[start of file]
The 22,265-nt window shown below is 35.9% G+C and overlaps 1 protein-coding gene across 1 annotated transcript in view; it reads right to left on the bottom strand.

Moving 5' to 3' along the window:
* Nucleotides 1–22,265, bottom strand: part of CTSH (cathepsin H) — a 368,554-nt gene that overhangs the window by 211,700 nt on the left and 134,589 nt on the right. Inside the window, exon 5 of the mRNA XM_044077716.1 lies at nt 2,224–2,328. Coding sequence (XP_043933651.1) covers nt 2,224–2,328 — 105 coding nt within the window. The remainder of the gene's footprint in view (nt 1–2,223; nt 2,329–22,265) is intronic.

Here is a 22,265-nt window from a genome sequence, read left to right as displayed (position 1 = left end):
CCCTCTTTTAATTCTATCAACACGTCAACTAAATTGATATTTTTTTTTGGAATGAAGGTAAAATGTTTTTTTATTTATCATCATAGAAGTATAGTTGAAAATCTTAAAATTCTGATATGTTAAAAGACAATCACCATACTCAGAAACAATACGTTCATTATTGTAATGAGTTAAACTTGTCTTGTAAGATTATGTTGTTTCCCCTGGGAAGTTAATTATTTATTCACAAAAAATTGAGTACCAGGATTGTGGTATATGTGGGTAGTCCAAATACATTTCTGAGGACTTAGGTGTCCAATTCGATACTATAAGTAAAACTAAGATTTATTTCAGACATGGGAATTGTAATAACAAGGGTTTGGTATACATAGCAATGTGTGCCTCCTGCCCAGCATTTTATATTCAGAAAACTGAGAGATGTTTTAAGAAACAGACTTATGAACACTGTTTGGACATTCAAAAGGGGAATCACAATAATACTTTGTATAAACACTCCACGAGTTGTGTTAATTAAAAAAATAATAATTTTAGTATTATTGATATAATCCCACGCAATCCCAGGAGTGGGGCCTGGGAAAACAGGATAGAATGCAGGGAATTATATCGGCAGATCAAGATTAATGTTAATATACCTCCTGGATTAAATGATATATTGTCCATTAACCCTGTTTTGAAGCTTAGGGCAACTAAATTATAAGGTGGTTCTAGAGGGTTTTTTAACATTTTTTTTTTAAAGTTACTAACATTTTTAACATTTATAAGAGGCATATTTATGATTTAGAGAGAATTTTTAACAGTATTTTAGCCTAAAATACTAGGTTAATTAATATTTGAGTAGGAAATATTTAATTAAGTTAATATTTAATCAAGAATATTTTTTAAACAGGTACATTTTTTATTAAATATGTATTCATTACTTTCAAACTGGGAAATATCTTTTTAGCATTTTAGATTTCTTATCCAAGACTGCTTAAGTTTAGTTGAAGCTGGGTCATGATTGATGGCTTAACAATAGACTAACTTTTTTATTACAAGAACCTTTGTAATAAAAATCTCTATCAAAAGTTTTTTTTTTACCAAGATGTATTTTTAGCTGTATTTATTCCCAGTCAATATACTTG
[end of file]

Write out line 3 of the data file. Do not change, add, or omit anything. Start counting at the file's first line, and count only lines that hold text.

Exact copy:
* Nucleotides 1–22,265, bottom strand: part of CTSH (cathepsin H) — a 368,554-nt gene that overhangs the window by 211,700 nt on the left and 134,589 nt on the right. Inside the window, exon 5 of the mRNA XM_044077716.1 lies at nt 2,224–2,328. Coding sequence (XP_043933651.1) covers nt 2,224–2,328 — 105 coding nt within the window. The remainder of the gene's footprint in view (nt 1–2,223; nt 2,329–22,265) is intronic.